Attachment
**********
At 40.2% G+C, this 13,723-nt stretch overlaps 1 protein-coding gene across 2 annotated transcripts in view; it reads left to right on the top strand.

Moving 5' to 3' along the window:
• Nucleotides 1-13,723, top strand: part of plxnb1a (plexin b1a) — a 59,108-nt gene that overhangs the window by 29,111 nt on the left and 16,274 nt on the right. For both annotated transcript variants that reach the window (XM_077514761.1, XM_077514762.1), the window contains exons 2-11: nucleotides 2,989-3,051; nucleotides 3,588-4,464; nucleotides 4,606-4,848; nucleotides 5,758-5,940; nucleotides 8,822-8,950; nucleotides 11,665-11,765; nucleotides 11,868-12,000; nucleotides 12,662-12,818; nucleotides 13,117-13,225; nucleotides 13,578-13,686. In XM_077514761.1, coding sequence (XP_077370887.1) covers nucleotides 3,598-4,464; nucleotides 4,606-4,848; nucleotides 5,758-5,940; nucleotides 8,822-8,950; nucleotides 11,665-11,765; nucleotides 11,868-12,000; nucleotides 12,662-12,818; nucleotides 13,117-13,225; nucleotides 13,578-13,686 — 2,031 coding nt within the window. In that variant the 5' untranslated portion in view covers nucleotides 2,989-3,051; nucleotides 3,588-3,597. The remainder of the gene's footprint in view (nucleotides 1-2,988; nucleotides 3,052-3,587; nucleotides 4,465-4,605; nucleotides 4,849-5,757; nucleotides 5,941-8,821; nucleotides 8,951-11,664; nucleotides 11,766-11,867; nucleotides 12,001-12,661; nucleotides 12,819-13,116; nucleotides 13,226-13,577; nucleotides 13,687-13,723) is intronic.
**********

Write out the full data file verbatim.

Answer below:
At 40.2% G+C, this 13,723-nt stretch overlaps 1 protein-coding gene across 2 annotated transcripts in view; it reads left to right on the top strand.

Moving 5' to 3' along the window:
• Nucleotides 1-13,723, top strand: part of plxnb1a (plexin b1a) — a 59,108-nt gene that overhangs the window by 29,111 nt on the left and 16,274 nt on the right. For both annotated transcript variants that reach the window (XM_077514761.1, XM_077514762.1), the window contains exons 2-11: nucleotides 2,989-3,051; nucleotides 3,588-4,464; nucleotides 4,606-4,848; nucleotides 5,758-5,940; nucleotides 8,822-8,950; nucleotides 11,665-11,765; nucleotides 11,868-12,000; nucleotides 12,662-12,818; nucleotides 13,117-13,225; nucleotides 13,578-13,686. In XM_077514761.1, coding sequence (XP_077370887.1) covers nucleotides 3,598-4,464; nucleotides 4,606-4,848; nucleotides 5,758-5,940; nucleotides 8,822-8,950; nucleotides 11,665-11,765; nucleotides 11,868-12,000; nucleotides 12,662-12,818; nucleotides 13,117-13,225; nucleotides 13,578-13,686 — 2,031 coding nt within the window. In that variant the 5' untranslated portion in view covers nucleotides 2,989-3,051; nucleotides 3,588-3,597. The remainder of the gene's footprint in view (nucleotides 1-2,988; nucleotides 3,052-3,587; nucleotides 4,465-4,605; nucleotides 4,849-5,757; nucleotides 5,941-8,821; nucleotides 8,951-11,664; nucleotides 11,766-11,867; nucleotides 12,001-12,661; nucleotides 12,819-13,116; nucleotides 13,226-13,577; nucleotides 13,687-13,723) is intronic.